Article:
In ASHA's recent position statements, telepractice is defined as "the application of telecommunications technology to delivery of professional services at a distance by linking clinician to client, or clinician to clinician, for assessment, intervention, and/or consultation."
ASHA's position is that "telepractice is an appropriate model of service delivery for the professions of speech-language pathology [and audiology]. Telepractice may be used to overcome barriers of access to services caused by distance, unavailability of specialists and/or sub-specialists, and impaired mobility."
Telepractice offers "the potential to extend clinical services to remote, rural, and undeserved populations, and to culturally and linguistically diverse populations."
How Telepractice Is Being Used...
* Infant hearing screening
* Hearing screening
* Hearing aid programming and counseling
* Auditory brain-stem response (ABR)
* Otoacoustic emissions (OAEs)
* Audiologic rehabilitation
...By Speech-Language Pathologists:
* To provide speech and language services to schools in remote or undeserved areas
* To provide voice, aphasia, or cognitive-communication treatment to satellite clinics from hospitals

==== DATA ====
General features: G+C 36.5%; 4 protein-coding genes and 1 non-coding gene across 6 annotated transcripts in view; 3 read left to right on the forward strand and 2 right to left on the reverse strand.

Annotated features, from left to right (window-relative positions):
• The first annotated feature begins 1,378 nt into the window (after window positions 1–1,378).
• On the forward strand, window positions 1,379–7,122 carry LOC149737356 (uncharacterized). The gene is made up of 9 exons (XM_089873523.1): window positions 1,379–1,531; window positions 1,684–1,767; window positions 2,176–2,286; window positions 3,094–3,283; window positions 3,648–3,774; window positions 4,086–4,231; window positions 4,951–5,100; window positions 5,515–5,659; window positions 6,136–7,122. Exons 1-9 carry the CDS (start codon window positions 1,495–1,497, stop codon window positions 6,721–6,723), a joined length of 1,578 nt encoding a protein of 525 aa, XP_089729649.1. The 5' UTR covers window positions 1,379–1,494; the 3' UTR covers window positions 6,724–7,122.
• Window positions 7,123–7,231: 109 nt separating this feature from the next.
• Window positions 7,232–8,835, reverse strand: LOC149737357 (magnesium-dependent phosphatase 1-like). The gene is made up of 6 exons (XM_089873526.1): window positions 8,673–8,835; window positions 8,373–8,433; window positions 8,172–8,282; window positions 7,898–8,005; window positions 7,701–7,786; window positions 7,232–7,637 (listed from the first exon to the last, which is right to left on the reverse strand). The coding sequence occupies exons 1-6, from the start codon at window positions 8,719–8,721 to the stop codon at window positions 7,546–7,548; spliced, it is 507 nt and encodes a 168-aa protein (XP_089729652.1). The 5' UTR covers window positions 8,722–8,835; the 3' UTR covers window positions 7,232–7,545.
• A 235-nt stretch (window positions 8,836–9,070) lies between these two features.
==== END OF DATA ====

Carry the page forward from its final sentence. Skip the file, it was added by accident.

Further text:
* In clients' homes as an adjunct to home health visits
* For specialized services such as laryngectomy rehabilitation and augmentative and alternative communication
Client Selection for Telepractice
To select clients who are appropriate for assessment/intervention services via telepractice.
Knowledge and skills:
3.a. Understand the potential impact of physical and sensory characteristics on the client's ability to benefit from telepractice, and provide modifications or accommodations (as appropriate) for factors such as:
- hearing ability,
- visual ability (e.g., ability to see material on a computer monitor),
- manual dexterity (e.g., ability to operate a keyboard if needed), and
- physical endurance (e.g., sitting tolerance).
3.b. Understand the potential impact of cognitive, behavioral, and/or motivational characteristics on the client's ability to benefit from telepractice, and provide modifications or accommodations (as appropriate) for factors such as:
- level of cognitive functioning,
- ability to maintain attention (e.g., to a video monitor),
- ability to sit in front of a camera and minimize extraneous movements to avoid compromising the image resolution, and
- willingness of the client and family/caregiver (as appropriate) to receive services via telepractice.
- auditory comprehension,literacy,
- speech intelligibility, and
- cultural/linguistic variables (e.g., availability of an interpreter).
- availability of technology,
- access to and availability of resources (e.g., telecommunications network, facilitator),
- appropriate environment for telepractice (e.g., quiet room with minimal distractions), and
- client's and/or family/caregiver's ability to follow directions to operate and troubleshoot telepractice technology and transmission.
Selection of Assessments and Interventions